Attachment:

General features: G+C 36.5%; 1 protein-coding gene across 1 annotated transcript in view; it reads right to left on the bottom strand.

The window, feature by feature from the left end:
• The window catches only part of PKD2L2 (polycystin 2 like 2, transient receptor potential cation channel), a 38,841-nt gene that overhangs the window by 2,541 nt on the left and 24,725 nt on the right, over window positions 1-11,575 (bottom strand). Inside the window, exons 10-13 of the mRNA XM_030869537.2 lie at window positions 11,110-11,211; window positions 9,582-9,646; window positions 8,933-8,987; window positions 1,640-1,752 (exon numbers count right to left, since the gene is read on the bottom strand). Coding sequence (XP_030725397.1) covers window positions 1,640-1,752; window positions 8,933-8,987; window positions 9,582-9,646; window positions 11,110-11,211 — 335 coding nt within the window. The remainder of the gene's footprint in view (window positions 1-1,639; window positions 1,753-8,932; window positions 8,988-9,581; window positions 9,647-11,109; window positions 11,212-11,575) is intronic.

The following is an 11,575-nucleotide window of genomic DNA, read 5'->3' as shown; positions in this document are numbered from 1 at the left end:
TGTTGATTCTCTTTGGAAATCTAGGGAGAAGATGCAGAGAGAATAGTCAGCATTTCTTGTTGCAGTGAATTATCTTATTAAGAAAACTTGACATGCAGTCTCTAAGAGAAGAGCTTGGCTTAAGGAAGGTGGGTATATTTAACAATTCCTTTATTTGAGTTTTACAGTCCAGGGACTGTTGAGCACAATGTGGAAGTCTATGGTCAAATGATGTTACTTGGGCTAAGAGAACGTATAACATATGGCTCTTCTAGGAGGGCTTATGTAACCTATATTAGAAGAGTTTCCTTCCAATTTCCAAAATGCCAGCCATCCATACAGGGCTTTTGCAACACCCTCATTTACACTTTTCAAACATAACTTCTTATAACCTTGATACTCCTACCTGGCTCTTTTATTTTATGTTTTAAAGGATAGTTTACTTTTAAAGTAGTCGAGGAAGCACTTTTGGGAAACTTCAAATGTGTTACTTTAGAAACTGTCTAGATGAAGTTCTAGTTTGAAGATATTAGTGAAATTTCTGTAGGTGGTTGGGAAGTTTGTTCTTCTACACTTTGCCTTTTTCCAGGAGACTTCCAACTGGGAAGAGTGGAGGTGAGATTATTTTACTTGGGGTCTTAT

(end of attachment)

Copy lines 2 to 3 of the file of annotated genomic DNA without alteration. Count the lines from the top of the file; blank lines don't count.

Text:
The window, feature by feature from the left end:
• The window catches only part of PKD2L2 (polycystin 2 like 2, transient receptor potential cation channel), a 38,841-nt gene that overhangs the window by 2,541 nt on the left and 24,725 nt on the right, over window positions 1-11,575 (bottom strand). Inside the window, exons 10-13 of the mRNA XM_030869537.2 lie at window positions 11,110-11,211; window positions 9,582-9,646; window positions 8,933-8,987; window positions 1,640-1,752 (exon numbers count right to left, since the gene is read on the bottom strand). Coding sequence (XP_030725397.1) covers window positions 1,640-1,752; window positions 8,933-8,987; window positions 9,582-9,646; window positions 11,110-11,211 — 335 coding nt within the window. The remainder of the gene's footprint in view (window positions 1-1,639; window positions 1,753-8,932; window positions 8,988-9,581; window positions 9,647-11,109; window positions 11,212-11,575) is intronic.